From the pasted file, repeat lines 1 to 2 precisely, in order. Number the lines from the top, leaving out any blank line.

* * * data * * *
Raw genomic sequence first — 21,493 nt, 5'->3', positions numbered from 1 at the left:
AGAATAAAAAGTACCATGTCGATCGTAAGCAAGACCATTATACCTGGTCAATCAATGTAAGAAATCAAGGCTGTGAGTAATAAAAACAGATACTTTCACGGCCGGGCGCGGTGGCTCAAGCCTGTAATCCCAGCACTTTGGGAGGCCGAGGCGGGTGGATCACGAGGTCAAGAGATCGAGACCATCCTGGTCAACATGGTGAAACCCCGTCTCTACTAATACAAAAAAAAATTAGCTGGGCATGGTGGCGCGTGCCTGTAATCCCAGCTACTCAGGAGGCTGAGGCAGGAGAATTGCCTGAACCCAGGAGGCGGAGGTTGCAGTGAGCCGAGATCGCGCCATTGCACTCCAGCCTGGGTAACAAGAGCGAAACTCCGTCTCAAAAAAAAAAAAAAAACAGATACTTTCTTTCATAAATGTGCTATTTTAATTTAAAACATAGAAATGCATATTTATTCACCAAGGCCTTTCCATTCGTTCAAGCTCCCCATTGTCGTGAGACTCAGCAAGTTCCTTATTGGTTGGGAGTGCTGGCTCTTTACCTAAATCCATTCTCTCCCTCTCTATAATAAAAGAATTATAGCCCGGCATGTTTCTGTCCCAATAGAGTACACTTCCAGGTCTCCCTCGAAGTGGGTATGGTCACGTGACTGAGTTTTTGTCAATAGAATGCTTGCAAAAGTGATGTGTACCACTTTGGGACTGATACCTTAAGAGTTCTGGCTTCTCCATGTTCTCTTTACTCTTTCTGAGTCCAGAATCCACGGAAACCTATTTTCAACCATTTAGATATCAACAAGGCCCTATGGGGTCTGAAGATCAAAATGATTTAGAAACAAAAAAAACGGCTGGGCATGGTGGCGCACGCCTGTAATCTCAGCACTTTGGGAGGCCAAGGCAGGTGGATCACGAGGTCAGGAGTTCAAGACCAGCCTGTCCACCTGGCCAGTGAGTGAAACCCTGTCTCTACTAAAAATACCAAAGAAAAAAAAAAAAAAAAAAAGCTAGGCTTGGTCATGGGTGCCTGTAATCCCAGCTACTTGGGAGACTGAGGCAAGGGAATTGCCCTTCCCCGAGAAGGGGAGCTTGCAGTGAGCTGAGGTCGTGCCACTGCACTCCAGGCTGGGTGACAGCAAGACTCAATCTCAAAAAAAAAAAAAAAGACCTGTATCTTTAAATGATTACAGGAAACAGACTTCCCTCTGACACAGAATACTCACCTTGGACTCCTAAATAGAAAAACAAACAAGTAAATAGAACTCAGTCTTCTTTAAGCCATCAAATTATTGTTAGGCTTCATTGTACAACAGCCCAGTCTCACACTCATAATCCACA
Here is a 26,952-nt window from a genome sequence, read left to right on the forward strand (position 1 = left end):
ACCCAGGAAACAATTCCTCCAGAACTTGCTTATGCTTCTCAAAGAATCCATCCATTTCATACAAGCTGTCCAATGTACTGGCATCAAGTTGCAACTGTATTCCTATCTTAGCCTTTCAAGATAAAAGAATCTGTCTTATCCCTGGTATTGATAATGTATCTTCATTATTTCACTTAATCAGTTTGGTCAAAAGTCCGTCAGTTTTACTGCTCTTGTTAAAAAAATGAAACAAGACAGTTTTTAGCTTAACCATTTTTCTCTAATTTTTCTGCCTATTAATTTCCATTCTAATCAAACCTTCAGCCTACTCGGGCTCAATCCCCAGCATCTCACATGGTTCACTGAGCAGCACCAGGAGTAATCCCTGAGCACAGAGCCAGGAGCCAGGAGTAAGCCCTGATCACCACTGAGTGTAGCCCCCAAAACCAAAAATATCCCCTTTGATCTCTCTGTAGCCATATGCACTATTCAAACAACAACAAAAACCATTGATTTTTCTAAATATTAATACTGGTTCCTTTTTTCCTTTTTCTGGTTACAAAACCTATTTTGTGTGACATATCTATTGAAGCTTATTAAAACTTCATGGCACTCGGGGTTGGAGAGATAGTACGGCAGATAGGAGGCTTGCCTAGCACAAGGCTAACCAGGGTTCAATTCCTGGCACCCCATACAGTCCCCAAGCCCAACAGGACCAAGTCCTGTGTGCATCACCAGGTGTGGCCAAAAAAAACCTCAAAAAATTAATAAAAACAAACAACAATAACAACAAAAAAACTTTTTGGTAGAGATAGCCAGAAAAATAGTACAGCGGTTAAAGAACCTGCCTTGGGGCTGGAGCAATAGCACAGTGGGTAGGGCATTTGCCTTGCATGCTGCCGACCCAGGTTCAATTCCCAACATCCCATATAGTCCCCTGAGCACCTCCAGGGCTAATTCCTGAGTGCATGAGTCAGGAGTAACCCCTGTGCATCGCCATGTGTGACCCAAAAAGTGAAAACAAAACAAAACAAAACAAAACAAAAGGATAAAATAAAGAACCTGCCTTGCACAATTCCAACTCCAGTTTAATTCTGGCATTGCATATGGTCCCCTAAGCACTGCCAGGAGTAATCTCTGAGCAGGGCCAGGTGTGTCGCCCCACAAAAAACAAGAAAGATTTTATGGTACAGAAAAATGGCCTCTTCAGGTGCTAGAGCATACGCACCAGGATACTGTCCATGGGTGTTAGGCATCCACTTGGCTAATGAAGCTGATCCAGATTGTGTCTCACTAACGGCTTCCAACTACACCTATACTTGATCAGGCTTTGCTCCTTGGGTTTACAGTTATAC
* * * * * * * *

Raw genomic sequence first — 21,493 nt, 5'->3', positions numbered from 1 at the left:
AGAATAAAAAGTACCATGTCGATCGTAAGCAAGACCATTATACCTGGTCAATCAATGTAAGAAATCAAGGCTGTGAGTAATAAAAACAGATACTTTCACGGCCGGGCGCGGTGGCTCAAGCCTGTAATCCCAGCACTTTGGGAGGCCGAGGCGGGTGGATCACGAGGTCAAGAGATCGAGACCATCCTGGTCAACATGGTGAAACCCCGTCTCTACTAATACAAAAAAAAATTAGCTGGGCATGGTGGCGCGTGCCTGTAATCCCAGCTACTCAGGAGGCTGAGGCAGGAGAATTGCCTGAACCCAGGAGGCGGAGGTTGCAGTGAGCCGAGATCGCGCCATTGCACTCCAGCCTGGGTAACAAGAGCGAAACTCCGTCTCAAAAAAAAAAAAAAAACAGATACTTTCTTTCATAAATGTGCTATTTTAATTTAAAACATAGAAATGCATATTTATTCACCAAGGCCTTTCCATTCGTTCAAGCTCCCCATTGTCGTGAGACTCAGCAAGTTCCTTATTGGTTGGGAGTGCTGGCTCTTTACCTAAATCCATTCTCTCCCTCTCTATAATAAAAGAATTATAGCCCGGCATGTTTCTGTCCCAATAGAGTACACTTCCAGGTCTCCCTCGAAGTGGGTATGGTCACGTGACTGAGTTTTTGTCAATAGAATGCTTGCAAAAGTGATGTGTACCACTTTGGGACTGATACCTTAAGAGTTCTGGCTTCTCCATGTTCTCTTTACTCTTTCTGAGTCCAGAATCCACGGAAACCTATTTTCAACCATTTAGATATCAACAAGGCCCTATGGGGTCTGAAGATCAAAATGATTTAGAAACAAAAAAAACGGCTGGGCATGGTGGCGCACGCCTGTAATCTCAGCACTTTGGGAGGCCAAGGCAGGTGGATCACGAGGTCAGGAGTTCAAGACCAGCCTGTCCACCTGGCCAGTGAGTGAAACCCTGTCTCTACTAAAAATACCAAAGAAAAAAAAAAAAAAAAAAAGCTAGGCTTGGTCATGGGTGCCTGTAATCCCAGCTACTTGGGAGACTGAGGCAAGGGAATTGCCCTTCCCCGAGAAGGGGAGCTTGCAGTGAGCTGAGGTCGTGCCACTGCACTCCAGGCTGGGTGACAGCAAGACTCAATCTCAAAAAAAAAAAAAAAGACCTGTATCTTTAAATGATTACAGGAAACAGACTTCCCTCTGACACAGAATACTCACCTTGGACTCCTAAATAGAAAAACAAACAAGTAAATAGAACTCAGTCTTCTTTAAGCCATCAAATTATTGTTAGGCTTCATTGTACAACAGCCCAGTCTCACACTCATAATCCACA